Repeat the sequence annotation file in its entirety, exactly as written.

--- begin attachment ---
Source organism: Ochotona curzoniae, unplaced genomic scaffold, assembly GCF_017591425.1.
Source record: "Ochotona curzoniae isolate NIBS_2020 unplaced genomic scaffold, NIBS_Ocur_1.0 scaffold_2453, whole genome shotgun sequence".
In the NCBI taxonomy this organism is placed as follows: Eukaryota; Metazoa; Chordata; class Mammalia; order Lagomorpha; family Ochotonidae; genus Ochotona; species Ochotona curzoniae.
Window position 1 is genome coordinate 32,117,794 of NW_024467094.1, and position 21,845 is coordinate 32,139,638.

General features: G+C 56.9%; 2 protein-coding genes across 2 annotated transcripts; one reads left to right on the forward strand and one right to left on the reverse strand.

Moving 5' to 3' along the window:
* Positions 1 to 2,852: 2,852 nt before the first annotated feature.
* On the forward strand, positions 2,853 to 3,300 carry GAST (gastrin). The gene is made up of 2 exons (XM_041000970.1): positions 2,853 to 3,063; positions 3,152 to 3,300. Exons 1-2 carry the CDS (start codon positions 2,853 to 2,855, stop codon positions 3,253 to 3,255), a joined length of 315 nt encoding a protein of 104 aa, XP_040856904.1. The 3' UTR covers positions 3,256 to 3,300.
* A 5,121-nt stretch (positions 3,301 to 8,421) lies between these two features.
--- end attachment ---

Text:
Source organism: Ochotona curzoniae, unplaced genomic scaffold, assembly GCF_017591425.1.
Source record: "Ochotona curzoniae isolate NIBS_2020 unplaced genomic scaffold, NIBS_Ocur_1.0 scaffold_2453, whole genome shotgun sequence".
In the NCBI taxonomy this organism is placed as follows: Eukaryota; Metazoa; Chordata; class Mammalia; order Lagomorpha; family Ochotonidae; genus Ochotona; species Ochotona curzoniae.
Window position 1 is genome coordinate 32,117,794 of NW_024467094.1, and position 21,845 is coordinate 32,139,638.

General features: G+C 56.9%; 2 protein-coding genes across 2 annotated transcripts; one reads left to right on the forward strand and one right to left on the reverse strand.

Moving 5' to 3' along the window:
* Positions 1 to 2,852: 2,852 nt before the first annotated feature.
* On the forward strand, positions 2,853 to 3,300 carry GAST (gastrin). The gene is made up of 2 exons (XM_041000970.1): positions 2,853 to 3,063; positions 3,152 to 3,300. Exons 1-2 carry the CDS (start codon positions 2,853 to 2,855, stop codon positions 3,253 to 3,255), a joined length of 315 nt encoding a protein of 104 aa, XP_040856904.1. The 3' UTR covers positions 3,256 to 3,300.
* A 5,121-nt stretch (positions 3,301 to 8,421) lies between these two features.